The infinite canvas is the idea that the size of a digital comics page is theoretically infinite, and that online comics are therefore not limited by conventional page sizes. An artist could conceivably display a complete comics story of indefinite length on a single "page". Scott McCloud introduced the concept in his book Reinventing Comics.
The infinite canvas has been used in comics such as Dominic Deegan: Oracle for Hire, where artists are easily able to change their standard format from one line to two when desired. Likewise, Megatokyo made a smooth transition from traditional four-panel comic strip to full-page graphic novel. Webcomics such as Narbonic take advantage of the medium on occasion for special effects (e.g. the time-shift effect in "Dave Davenport Has Come Unstuck in Time"), and even sometimes use the "gradualism" effect McCloud describes.
Recently, it has been proposed to extend the notion of infinite canvas to an infinite number of surfaces including minimal surfaces, orientable, and non-orientable surfaces in order to produce stories that share common ground with sculptures and comics. As a result, topological graph theory can be used to extract information about stories when the story time line structure is perceived as a graph and the canvas is perceived as a topological space.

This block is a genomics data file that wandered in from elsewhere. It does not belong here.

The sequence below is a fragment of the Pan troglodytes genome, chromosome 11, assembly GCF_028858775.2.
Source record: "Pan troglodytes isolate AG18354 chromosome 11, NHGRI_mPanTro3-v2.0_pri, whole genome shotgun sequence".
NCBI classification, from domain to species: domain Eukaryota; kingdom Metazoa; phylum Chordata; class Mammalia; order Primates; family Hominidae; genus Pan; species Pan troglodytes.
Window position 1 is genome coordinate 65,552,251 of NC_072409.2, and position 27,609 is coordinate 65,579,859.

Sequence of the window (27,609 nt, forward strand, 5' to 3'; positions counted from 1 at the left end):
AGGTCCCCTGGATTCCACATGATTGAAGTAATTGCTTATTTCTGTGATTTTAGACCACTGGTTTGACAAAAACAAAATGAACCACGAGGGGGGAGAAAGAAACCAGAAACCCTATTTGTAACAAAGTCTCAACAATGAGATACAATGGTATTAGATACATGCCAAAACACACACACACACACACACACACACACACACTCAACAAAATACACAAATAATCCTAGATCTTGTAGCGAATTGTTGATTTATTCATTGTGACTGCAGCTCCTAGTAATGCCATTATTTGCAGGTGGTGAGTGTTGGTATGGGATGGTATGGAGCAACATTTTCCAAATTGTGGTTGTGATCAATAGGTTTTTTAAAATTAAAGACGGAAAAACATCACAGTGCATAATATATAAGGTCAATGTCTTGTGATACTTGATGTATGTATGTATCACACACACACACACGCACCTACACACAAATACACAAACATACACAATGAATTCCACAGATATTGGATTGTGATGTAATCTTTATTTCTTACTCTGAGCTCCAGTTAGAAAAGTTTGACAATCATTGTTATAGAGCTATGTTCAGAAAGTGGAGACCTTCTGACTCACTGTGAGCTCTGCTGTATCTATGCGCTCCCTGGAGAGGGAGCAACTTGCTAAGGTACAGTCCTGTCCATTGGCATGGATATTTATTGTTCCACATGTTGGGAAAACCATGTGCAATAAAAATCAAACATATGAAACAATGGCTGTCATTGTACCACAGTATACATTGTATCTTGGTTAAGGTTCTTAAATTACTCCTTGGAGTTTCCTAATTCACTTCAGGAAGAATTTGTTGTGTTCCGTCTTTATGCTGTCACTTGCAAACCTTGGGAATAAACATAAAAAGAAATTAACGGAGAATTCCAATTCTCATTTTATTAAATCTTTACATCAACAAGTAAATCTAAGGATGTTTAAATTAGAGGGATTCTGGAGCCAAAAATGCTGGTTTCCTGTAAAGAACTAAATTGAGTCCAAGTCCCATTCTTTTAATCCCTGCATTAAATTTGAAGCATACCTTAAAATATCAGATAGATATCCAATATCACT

- Constrained comics, an opposite approach
- Subnormality, an example
- Krita, a digital painting application that features infinite canvas from version 2.6 onward
- McCloud, Scott (July 25, 2000). "Reinventing Comics". Harper Paperbacks, Pg. 222
- Gallagher, Fred (2001-04-23). "1:1.5". Megatokyo. Retrieved 2008-09-19.
- Described in Scott McCloud's I Can't Stop Thinking! #4. Gradualism can be seen in Narbonic here and in Giant in the Playground here.
- Further discussed in Felix Lambert's essay 'Narrative sculptures: graph theory, topology and new perspectives in narratology'. 
- The Tarquin Engine by Daniel Merlin Goodbrey
- The Infinite Canvas: An Interview with Scott McCloud, the Google Chrome Comic Guy at Xconomy
-  by Felix Lambert
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